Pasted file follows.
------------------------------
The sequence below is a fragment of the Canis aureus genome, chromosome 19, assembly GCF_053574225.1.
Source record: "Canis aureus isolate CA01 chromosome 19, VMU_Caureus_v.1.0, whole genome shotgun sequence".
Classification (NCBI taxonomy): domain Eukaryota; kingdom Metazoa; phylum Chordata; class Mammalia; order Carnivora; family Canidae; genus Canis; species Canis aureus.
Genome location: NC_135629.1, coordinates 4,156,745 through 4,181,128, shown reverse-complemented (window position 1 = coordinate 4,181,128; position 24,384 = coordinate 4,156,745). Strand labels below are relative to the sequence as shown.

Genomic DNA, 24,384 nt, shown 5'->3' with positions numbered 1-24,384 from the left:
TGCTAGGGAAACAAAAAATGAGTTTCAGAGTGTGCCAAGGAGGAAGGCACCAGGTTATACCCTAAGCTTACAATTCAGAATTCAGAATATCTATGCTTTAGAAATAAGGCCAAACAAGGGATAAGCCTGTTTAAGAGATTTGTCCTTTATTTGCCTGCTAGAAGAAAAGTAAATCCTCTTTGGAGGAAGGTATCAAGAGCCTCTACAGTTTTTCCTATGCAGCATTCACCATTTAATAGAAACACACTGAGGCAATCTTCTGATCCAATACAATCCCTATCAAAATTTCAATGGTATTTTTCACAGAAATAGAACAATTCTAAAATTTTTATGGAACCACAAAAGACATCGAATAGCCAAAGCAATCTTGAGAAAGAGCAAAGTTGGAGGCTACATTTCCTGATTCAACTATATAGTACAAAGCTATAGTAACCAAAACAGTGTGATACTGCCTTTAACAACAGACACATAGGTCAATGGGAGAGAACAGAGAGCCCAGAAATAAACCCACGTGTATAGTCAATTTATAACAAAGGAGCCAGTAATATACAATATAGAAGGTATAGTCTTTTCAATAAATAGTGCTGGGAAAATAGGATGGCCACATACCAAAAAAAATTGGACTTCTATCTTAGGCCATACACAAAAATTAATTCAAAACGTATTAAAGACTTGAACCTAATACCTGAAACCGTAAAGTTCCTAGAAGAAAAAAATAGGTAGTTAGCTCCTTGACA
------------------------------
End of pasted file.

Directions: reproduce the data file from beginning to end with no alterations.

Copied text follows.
The sequence below is a fragment of the Canis aureus genome, chromosome 19, assembly GCF_053574225.1.
Source record: "Canis aureus isolate CA01 chromosome 19, VMU_Caureus_v.1.0, whole genome shotgun sequence".
Classification (NCBI taxonomy): domain Eukaryota; kingdom Metazoa; phylum Chordata; class Mammalia; order Carnivora; family Canidae; genus Canis; species Canis aureus.
Genome location: NC_135629.1, coordinates 4,156,745 through 4,181,128, shown reverse-complemented (window position 1 = coordinate 4,181,128; position 24,384 = coordinate 4,156,745). Strand labels below are relative to the sequence as shown.

Genomic DNA, 24,384 nt, shown 5'->3' with positions numbered 1-24,384 from the left:
TGCTAGGGAAACAAAAAATGAGTTTCAGAGTGTGCCAAGGAGGAAGGCACCAGGTTATACCCTAAGCTTACAATTCAGAATTCAGAATATCTATGCTTTAGAAATAAGGCCAAACAAGGGATAAGCCTGTTTAAGAGATTTGTCCTTTATTTGCCTGCTAGAAGAAAAGTAAATCCTCTTTGGAGGAAGGTATCAAGAGCCTCTACAGTTTTTCCTATGCAGCATTCACCATTTAATAGAAACACACTGAGGCAATCTTCTGATCCAATACAATCCCTATCAAAATTTCAATGGTATTTTTCACAGAAATAGAACAATTCTAAAATTTTTATGGAACCACAAAAGACATCGAATAGCCAAAGCAATCTTGAGAAAGAGCAAAGTTGGAGGCTACATTTCCTGATTCAACTATATAGTACAAAGCTATAGTAACCAAAACAGTGTGATACTGCCTTTAACAACAGACACATAGGTCAATGGGAGAGAACAGAGAGCCCAGAAATAAACCCACGTGTATAGTCAATTTATAACAAAGGAGCCAGTAATATACAATATAGAAGGTATAGTCTTTTCAATAAATAGTGCTGGGAAAATAGGATGGCCACATACCAAAAAAAATTGGACTTCTATCTTAGGCCATACACAAAAATTAATTCAAAACGTATTAAAGACTTGAACCTAATACCTGAAACCGTAAAGTTCCTAGAAGAAAAAAATAGGTAGTTAGCTCCTTGACA